REVIEW: Old souls Clap Your Hands Say Yeah display some ‘New Fragility’

Clap Your Hands Say Yeah, New Fragility

Alec Ounsworth has been around the block. Eloquent and verbose, his band Clap Your Hands Say Yeah has been a stable pillar in indie rock. Through all the hiatuses, side projects and shifting lineup, Ounsworth has stuck with Clap Your Hands Say Yeah for over a decade. His love still hasn’t faded. That’s evident with New Fragility.

New Fragility
Clap Your Hands Say Yeah
CYHSY Inc., Jan. 29

While Clap Your Hands Say Yeah have often been identified as a pop-rock band, Ounsworth crafts a bit more of a nuanced, exploratory experience on the group’s sixth album, released independently. Too often, soft rock has taken on a negative, stale connotation. But CYHSY manage to transform a cookie-cutter formula—high-voiced vocals surrounded by muffled guitars and delicately placed synthesizers—into a soulful, reflective chronicle of the modern era. The rock on New Fragility is soft, but not to the point that listeners will miss its occasional brutal intensity.

Additionally, the orchestration is careful and deliberate. The harmonica playing on “Where They Perform Miracles,” strings on “Innocent Weight” or “Went Looking For Trouble,” and electronica on “CYHSY 2005” (referencing the year of their debut album) add subtle reminders of attention to detail. Powerhouse ballad “Went Looking for Trouble” changes time signatures not once but twice. And in the many shifts from many instruments to just one (such as a solo piano or guitar carrying the melody) it’s clear this album was made with care and love by someone who understands music theory.

Ounsworth’s voice is comparable to Greta Van Fleet’s Josh Kiszka, Tom Chaplin of Keane or even The Beegees. The emotionality and tenor of his pitch perfectly fits with the subject matter. In his voice lies the album’s only hiccup, which exclusively boils down to listeners’ preference for a less-nasally vocalist. His voice may be distracting to some, but it’s the hook that pulls me in. Regardless, the heavy stylistic quality is hardly an issue.

The songs themselves range from light on the ears and heavy on the heart, such as the titular “New Fragility,” to the catchy, bouncy “CYHSY 2005.” Slower jams like “Mirror Song” and “If I Were More Like Jesus” appear to be direct allusions to the musical stylings of icon Daniel Johnston, seemingly not far from Ounsworth’s humble beginnings uploading demos to Friendster. More thematic ballads like “Dee, Forgiven,” or “Innocent Weight” provide an oceanic, orchestral sort of movement through the album. In total, these songs are interspersed in a way that accentuates the poignant, sometimes haunting overall flow—bringing listeners in and out of the stirring sentimental, sometimes frustrated, melancholic and hopeful overtones.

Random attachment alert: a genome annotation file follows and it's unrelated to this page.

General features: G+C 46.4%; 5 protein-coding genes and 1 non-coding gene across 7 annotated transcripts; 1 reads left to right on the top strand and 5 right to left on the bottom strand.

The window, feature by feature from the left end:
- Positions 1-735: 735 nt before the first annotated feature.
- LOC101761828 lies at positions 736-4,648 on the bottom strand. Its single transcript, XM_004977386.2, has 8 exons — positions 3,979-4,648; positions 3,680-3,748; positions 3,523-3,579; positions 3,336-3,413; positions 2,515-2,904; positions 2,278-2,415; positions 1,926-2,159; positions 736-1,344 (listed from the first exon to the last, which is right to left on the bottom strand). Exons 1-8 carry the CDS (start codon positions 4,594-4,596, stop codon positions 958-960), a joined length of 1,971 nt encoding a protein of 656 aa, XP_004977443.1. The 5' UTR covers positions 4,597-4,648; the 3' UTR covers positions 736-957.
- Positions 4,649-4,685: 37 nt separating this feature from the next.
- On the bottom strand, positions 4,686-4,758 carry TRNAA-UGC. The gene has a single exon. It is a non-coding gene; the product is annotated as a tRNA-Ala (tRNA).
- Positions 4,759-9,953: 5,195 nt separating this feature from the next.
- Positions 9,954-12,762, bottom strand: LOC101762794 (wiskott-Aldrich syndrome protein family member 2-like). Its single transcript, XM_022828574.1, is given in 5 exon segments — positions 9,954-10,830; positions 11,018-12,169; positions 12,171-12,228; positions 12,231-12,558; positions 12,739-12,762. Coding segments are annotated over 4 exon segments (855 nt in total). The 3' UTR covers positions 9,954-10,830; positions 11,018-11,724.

The lyrics are at times directly powerful, and at others especially cryptic. While songs about love, nostalgia and religion comprise a large portion of New Fragility, the most impressive feats are songs that tackle big events. On “Thousand Oaks,” Ounsworth sings of “An American massacre/ In Southern California,” a protest response to the Thousand Oaks mass shooting.

The other single, “Hesitant Nation,” is unequivocally reflective of the current state of affairs in the U.S. The frantic, pulsing recitation of lyrics is enmeshed with the mournful wails of a frustrated, misunderstood American in a time of dissonance and disruption. “Who will save me when I’m feeling this down?/ All God’s children are useless to me now,” Ounsworth sings in just one of many examples of simple, yet affective lyricism. He’s said that the song is “meant to convey my sense of disappointment and alienation with the rewarded mentality of getting ahead at all costs, inevitably to the detriment of those who didn’t sign up to be part of the experiment.”

With intricate composition complementing vivid images of a torrential world, New Fragility is a portrait of communal experiences painted by powerful lyrics and mournful wailing. The technical musicianship is evident. But the true sorrow, flickers of hope, introspection and wistfulness will leave listeners feeling a little fragile themselves.

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